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The phrase "could use a change of scenery" is so a part of Devin Setoguchi that it somehow should be stitched on to the back of his jersey everywhere he goes. Setoguchi was on the move Friday when the Minnesota Wild dealt the 26-year old forward to the Winnipeg Jets in exchange for a second-round pick in 2014.
In two seasons with the Wild, Setoguchi scored 32 goals and put up 63 points. He has one year remaining before hitting unrestricted free agent status.
Setoguchi is a risk/reward-type player. He shows flashes of great offensive skill at times -- like the month of March --, while others, well, he's just hard to find -- like one goal in Minnesota's final 15 regular season games. It's just his thing.
Setoguchi, who came to the Wild in the Brent Burns trade at the 2011 draft, scored 27 goals and 63 points in 117 with the Wild. At times, it was rocky, but Setoguchi caught fire last year with Matt Cullen and was a big reason the Wild made the playoffs.
As far as Setoguchi goes...there's no doubt he's been on the block for a while. He can be electrifying when he's on, but the occasional brilliance just can't be counted on night in and night out. Truth to be told, a 2nd round pick in next year's Draft (2014) is actually quite the return, however there will be plenty of instances where Seto can have his vengeance.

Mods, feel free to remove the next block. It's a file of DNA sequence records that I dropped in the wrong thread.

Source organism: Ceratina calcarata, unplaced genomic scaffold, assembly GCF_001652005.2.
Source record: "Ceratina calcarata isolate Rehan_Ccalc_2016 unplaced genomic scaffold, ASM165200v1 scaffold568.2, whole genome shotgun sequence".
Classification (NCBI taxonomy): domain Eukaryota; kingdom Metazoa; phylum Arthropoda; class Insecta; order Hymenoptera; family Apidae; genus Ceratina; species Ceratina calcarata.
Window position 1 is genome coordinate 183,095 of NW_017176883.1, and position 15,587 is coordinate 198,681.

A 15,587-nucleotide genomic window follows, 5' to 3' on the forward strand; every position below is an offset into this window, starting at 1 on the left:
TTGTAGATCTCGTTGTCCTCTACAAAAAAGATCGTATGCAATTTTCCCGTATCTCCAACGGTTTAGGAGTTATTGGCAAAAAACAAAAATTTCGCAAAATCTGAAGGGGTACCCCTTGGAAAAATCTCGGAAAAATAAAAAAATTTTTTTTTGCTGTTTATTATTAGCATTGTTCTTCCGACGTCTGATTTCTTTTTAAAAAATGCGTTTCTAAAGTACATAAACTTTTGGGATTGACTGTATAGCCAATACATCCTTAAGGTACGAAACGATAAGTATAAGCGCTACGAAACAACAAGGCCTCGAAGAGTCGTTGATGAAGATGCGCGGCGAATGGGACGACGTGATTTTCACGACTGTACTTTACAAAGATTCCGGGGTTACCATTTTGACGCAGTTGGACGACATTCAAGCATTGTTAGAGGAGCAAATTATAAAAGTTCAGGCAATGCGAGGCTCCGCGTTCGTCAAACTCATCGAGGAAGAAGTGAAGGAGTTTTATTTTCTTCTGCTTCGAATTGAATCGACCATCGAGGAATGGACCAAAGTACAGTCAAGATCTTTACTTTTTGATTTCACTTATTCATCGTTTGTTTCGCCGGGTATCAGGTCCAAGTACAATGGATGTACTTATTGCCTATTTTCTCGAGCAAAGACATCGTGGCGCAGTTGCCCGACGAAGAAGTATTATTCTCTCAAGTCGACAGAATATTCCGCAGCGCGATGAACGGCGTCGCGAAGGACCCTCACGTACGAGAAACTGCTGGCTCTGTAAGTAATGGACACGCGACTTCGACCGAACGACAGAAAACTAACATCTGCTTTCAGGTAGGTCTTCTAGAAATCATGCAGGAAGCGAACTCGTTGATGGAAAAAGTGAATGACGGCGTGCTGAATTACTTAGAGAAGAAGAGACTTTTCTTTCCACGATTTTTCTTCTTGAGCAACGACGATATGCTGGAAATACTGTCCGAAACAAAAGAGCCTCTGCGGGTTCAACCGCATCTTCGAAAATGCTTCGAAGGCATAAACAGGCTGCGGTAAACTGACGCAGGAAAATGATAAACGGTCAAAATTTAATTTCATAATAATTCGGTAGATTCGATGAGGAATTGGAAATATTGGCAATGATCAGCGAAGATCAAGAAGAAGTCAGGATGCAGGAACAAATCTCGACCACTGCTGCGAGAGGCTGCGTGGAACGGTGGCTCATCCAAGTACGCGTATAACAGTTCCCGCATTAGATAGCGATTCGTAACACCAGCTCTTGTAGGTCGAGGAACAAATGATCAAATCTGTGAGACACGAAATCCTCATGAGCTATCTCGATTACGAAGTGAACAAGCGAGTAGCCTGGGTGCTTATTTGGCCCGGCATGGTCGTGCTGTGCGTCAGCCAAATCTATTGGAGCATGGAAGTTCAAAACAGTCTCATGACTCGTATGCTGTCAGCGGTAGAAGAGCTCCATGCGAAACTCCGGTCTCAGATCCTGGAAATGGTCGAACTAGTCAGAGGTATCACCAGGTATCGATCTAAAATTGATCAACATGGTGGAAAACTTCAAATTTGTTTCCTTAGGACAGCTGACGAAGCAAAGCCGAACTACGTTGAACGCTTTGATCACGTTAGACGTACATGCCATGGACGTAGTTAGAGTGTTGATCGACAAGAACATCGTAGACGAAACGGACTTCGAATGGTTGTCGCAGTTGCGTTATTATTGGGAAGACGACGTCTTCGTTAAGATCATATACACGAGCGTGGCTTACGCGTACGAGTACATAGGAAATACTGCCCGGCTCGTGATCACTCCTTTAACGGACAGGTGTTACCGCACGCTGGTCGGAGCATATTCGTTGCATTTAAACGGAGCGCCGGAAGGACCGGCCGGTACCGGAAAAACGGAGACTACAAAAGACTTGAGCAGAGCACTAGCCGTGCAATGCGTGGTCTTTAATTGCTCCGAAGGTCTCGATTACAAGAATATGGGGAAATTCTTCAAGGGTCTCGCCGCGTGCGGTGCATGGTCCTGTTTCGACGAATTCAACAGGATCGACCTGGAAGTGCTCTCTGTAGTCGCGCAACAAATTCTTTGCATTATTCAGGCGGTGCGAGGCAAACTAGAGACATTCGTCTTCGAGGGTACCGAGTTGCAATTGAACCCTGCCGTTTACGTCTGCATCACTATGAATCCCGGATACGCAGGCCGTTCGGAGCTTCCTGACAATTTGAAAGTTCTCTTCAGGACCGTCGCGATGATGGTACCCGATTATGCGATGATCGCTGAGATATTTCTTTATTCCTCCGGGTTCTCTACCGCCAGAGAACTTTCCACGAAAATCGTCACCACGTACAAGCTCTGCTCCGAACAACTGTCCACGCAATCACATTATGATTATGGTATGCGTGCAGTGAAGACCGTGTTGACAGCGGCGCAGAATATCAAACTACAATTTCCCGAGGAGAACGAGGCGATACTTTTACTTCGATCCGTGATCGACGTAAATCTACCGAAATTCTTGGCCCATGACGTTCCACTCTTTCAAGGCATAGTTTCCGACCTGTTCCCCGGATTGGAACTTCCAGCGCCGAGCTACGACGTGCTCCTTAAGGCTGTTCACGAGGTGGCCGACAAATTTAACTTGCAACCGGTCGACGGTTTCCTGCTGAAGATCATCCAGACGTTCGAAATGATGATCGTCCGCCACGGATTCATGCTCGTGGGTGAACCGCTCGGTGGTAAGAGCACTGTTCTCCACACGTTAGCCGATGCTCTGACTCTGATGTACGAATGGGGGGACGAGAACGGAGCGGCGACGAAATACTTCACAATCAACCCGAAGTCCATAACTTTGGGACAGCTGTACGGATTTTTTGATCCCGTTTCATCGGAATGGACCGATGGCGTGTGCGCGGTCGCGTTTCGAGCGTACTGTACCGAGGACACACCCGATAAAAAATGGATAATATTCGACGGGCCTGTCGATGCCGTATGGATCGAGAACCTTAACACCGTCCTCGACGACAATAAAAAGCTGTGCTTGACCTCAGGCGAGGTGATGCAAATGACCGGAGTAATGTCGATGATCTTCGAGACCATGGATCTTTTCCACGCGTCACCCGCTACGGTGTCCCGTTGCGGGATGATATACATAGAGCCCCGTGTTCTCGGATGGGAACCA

T.J. Maughan of Arctic Ice Hockey likes the pickup for the Jets:
Setoguchi saw his minutes reduced last year after the Wild brought in high profile names such as Zach Parise and Jason Pominville, but he is exactly the type of player that the Winnipeg Jets coveted. Now the Jets have a right-handed shot to align alongside the dynamic Evander Kane on their second forward group. Another bonus is that only one year remains on his $3 million dollar contract, meaning Winnipeg management isn't locked into an impossibly long-term commitment to the player.
If Setoguchi finds his niche in Winnipeg, it'll earn him an extension. If plays hide-and-seek on the ice, then Jets general manager Kevin Cheveldayoff can cut ties and move forward next season. For Minnesota, the move freed up $3 million in cap space, which helped bring in Matt Cooke to bolster the penalty kill.
Follow Sean Leahy on Twitter at @Sean_Leahy